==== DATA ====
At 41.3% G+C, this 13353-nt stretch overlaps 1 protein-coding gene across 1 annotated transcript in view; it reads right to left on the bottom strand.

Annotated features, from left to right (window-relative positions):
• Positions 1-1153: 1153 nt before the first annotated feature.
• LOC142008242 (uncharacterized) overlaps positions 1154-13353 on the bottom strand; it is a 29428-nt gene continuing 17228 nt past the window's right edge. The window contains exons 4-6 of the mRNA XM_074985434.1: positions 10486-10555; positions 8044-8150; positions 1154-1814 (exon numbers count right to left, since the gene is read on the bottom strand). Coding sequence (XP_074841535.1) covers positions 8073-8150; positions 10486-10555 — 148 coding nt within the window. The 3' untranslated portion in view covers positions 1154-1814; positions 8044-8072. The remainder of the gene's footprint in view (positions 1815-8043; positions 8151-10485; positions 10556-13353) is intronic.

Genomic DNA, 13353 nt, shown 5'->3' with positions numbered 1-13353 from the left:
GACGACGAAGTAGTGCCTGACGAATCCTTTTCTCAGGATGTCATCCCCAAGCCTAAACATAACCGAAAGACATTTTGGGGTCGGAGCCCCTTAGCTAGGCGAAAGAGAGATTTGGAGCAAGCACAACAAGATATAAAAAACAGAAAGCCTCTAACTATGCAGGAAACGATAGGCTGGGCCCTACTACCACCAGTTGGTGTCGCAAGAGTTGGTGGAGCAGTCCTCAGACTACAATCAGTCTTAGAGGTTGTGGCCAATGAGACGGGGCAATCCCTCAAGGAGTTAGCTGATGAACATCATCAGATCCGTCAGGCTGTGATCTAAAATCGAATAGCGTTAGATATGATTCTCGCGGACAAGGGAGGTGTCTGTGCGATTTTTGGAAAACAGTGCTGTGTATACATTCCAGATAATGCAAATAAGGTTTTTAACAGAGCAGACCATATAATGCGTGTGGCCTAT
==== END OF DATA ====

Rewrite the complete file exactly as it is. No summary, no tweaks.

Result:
At 41.3% G+C, this 13353-nt stretch overlaps 1 protein-coding gene across 1 annotated transcript in view; it reads right to left on the bottom strand.

Annotated features, from left to right (window-relative positions):
• Positions 1-1153: 1153 nt before the first annotated feature.
• LOC142008242 (uncharacterized) overlaps positions 1154-13353 on the bottom strand; it is a 29428-nt gene continuing 17228 nt past the window's right edge. The window contains exons 4-6 of the mRNA XM_074985434.1: positions 10486-10555; positions 8044-8150; positions 1154-1814 (exon numbers count right to left, since the gene is read on the bottom strand). Coding sequence (XP_074841535.1) covers positions 8073-8150; positions 10486-10555 — 148 coding nt within the window. The 3' untranslated portion in view covers positions 1154-1814; positions 8044-8072. The remainder of the gene's footprint in view (positions 1815-8043; positions 8151-10485; positions 10556-13353) is intronic.

Genomic DNA, 13353 nt, shown 5'->3' with positions numbered 1-13353 from the left:
GACGACGAAGTAGTGCCTGACGAATCCTTTTCTCAGGATGTCATCCCCAAGCCTAAACATAACCGAAAGACATTTTGGGGTCGGAGCCCCTTAGCTAGGCGAAAGAGAGATTTGGAGCAAGCACAACAAGATATAAAAAACAGAAAGCCTCTAACTATGCAGGAAACGATAGGCTGGGCCCTACTACCACCAGTTGGTGTCGCAAGAGTTGGTGGAGCAGTCCTCAGACTACAATCAGTCTTAGAGGTTGTGGCCAATGAGACGGGGCAATCCCTCAAGGAGTTAGCTGATGAACATCATCAGATCCGTCAGGCTGTGATCTAAAATCGAATAGCGTTAGATATGATTCTCGCGGACAAGGGAGGTGTCTGTGCGATTTTTGGAAAACAGTGCTGTGTATACATTCCAGATAATGCAAATAAGGTTTTTAACAGAGCAGACCATATAATGCGTGTGGCCTAT